UNAIDS statistics estimate that approximately 800,000 infants are infected with HIV annually, with 90% of infections occurring in resource-limited settings. Virtually all HIV infections in infants are attributed to mother-to-child transmission (MTCT), which can occur during the periods of pregnancy, birth, or breast- feeding. In the absence of treatment, approximately 25% of infants born to HIV-positive mothers will be infected with HIV. In resource-rich settings, treatment with highly-active anti-retroviral therapies (HAART) has reduced the transmission rate to under 2%;However, determining the optimal time to test and providing early, timely treatment remain areas of concern. The "gold standard" tests for diagnosis of HIV infection in infants are HIV-1 DNA and RNA assays. Previous work has shown that the time to positive detection of infection varies significantly among infected infants. Current knowledge is based on small studies conducted primarily in the U.S./Europe and in populations who are, at most, exposed to monotherapy regimens. Previous work on the timing of MTCT suffers from several limitations, including limited sample size and the use of ad hoc strategies. We propose to characterize assays to detect HIV infection in infants and to investigate the timing of MTCT, based on a combined analysis of data from several cohorts of HIV-exposed infants. Central to our proposal is the formation of an interdisciplinary collaboration of investigators from several cohorts including approximately 5,800 HIV-positive formula-fed and breastfed infants born to HIV-positive mothers representing populations in the U.S., Europe, Africa, and Asia. The resulting large database will enable statistical analyses to evaluate the performance of DNA/RNA assays in diverse settings, including in populations exposed to HAART and in settings where non-B subtype infections dominate. We will apply novel statistical models for the estimation of timing of MTCT that overcome disadvantages inherent in previously employed ad hoc strategies. Specifically, our proposal addresses the following:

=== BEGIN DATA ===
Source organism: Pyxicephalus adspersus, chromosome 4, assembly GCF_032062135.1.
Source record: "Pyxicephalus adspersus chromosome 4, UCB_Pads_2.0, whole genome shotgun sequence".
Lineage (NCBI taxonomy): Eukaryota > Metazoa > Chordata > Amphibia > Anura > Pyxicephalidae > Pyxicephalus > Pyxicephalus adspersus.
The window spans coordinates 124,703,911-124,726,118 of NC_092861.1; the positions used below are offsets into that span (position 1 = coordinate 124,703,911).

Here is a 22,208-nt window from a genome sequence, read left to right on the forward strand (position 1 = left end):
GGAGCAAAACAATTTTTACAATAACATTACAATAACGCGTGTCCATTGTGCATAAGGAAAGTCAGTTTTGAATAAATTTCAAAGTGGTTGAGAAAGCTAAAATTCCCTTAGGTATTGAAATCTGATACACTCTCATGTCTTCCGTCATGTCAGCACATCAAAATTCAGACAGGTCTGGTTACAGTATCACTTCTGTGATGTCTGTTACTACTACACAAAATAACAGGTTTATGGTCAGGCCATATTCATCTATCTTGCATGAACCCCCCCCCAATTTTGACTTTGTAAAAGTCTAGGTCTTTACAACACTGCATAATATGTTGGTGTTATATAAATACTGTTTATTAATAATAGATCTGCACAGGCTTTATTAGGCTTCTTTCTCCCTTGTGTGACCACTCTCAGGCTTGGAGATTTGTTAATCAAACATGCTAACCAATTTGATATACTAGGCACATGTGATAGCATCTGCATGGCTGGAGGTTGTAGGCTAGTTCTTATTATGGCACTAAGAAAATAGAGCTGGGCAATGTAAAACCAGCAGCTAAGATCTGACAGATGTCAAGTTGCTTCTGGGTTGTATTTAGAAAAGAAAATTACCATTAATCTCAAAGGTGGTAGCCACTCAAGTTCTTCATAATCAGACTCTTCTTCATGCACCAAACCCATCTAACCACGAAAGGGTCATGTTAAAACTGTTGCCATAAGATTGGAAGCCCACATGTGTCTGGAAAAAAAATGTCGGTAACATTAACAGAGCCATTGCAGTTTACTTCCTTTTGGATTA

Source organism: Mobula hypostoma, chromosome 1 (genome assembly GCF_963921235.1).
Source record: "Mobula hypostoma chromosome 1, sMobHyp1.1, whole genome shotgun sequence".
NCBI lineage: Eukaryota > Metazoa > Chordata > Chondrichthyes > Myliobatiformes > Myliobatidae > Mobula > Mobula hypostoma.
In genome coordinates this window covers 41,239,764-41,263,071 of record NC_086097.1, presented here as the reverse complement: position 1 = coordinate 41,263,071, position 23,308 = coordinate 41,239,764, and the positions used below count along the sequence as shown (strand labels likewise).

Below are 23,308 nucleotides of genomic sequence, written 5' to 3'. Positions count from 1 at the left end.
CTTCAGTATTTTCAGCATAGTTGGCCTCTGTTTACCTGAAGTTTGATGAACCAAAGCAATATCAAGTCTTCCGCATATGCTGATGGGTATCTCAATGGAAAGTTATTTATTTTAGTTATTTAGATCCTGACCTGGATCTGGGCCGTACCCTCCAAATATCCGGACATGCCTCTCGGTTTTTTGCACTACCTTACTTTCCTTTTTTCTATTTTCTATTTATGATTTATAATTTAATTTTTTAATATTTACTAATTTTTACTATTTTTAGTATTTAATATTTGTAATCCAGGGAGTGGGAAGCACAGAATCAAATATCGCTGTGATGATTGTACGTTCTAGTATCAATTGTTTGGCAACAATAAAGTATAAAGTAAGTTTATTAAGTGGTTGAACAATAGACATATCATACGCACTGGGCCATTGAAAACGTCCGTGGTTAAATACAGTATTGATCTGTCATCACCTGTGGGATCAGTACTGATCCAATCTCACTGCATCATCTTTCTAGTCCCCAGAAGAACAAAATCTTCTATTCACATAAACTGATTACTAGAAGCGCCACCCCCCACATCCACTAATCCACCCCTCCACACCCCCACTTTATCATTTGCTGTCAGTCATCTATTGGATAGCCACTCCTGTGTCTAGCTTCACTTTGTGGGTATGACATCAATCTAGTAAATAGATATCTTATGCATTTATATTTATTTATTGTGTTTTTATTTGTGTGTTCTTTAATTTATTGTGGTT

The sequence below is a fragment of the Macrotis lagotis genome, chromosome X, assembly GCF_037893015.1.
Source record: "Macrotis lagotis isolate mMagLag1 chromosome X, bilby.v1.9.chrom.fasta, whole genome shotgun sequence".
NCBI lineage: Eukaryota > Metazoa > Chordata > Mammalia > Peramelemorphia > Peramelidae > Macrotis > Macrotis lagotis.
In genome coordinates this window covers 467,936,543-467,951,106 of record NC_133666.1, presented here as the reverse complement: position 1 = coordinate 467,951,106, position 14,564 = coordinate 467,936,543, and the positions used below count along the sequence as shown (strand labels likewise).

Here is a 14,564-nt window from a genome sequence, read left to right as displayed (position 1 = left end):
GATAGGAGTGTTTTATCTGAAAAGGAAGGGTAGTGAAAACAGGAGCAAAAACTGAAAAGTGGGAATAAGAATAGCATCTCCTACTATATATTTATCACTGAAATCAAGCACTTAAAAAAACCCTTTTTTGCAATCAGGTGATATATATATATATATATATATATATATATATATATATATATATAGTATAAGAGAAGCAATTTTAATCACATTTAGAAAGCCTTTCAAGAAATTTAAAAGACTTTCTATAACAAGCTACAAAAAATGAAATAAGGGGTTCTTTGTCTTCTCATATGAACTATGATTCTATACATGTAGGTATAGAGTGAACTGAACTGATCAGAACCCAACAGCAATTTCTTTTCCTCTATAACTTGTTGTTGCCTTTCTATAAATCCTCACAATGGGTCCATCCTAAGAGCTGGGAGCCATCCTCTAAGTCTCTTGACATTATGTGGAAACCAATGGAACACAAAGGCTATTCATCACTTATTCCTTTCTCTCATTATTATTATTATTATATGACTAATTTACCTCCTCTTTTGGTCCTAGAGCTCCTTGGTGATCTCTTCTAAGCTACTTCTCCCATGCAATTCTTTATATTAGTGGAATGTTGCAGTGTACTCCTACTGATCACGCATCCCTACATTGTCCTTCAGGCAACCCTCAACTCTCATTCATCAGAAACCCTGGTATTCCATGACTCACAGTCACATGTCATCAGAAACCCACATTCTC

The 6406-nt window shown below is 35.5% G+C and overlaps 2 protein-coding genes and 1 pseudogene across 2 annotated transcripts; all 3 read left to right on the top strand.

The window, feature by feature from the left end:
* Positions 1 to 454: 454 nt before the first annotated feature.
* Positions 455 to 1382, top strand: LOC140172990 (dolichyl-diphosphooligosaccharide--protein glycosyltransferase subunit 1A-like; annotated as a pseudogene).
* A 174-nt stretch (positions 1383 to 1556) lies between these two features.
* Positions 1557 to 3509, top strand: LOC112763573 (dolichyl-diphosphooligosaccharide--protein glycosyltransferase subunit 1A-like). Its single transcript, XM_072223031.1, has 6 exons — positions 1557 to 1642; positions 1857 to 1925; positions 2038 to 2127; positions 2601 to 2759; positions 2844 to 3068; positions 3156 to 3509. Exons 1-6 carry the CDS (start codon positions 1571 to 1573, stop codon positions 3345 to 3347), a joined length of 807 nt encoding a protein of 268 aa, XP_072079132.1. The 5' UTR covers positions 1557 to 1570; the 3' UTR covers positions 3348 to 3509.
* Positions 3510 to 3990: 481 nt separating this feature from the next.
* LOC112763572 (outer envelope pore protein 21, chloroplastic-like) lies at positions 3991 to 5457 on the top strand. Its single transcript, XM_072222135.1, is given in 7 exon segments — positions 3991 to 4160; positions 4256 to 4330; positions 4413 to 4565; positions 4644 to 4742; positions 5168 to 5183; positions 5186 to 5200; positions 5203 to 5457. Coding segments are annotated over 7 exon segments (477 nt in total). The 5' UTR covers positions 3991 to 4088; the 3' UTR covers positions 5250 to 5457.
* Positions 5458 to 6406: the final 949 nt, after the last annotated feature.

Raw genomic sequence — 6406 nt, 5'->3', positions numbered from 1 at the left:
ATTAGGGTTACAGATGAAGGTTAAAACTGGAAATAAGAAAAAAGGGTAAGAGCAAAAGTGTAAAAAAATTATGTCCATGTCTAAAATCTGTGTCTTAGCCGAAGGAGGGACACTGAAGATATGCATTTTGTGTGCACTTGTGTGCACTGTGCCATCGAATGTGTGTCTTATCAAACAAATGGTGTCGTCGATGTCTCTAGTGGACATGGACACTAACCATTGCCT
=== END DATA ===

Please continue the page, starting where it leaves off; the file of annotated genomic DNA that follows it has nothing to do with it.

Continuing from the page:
Aim 1 - Characterization and comparison of the distribution of time to positive signal of HIV-1 DNA and RNA assays in HIV-1 infected, non-breastfed infants;
Aim 2 a - Estimation of timing of MTCT of HIV in HIV-infected, non- breastfed infants;
and Aim 2 b - Estimation of the timing of MTCT of HIV in HIV-infected, breastfed infants. In each aim, special emphasis will be placed on evaluating maternal/infant factors, including type of maternal/infant antiretroviral treatment, HIV subtype, and mode of delivery;mother's age, HIV-1 viral load, and CD4 cell count;and infant's CD% and birth weight. The results gathered from Aim 2b, will serve as a foundation for a larger meta-analysis of risks and factors involved in MTCT of HIV in populations where breastfeeding is the norm. IMPACT: A better understanding of the characteristics of diagnostic assays and the timing of MTCT will guide strategies to optimize HIV diagnostic testing in infants in various populations, and will inform the best approaches for scheduling prophylaxis, particularly when resources are limited.
Prevention of mother-to-child transmission of HIV is a fundamental component of the global effort to stem the HIV epidemic. Critical challenges in this endeavor include knowledge of the accuracy of commonly used HIV diagnostic tests in infants and insight into the mechanism and timing of mother-to-child transmission of HIV. This proposal utilizes in-depth statistical analyses to address these issues based on combined data from several large cohorts of HIV-positive mothers and their infants in the U.S., Europe, Africa, and Asia.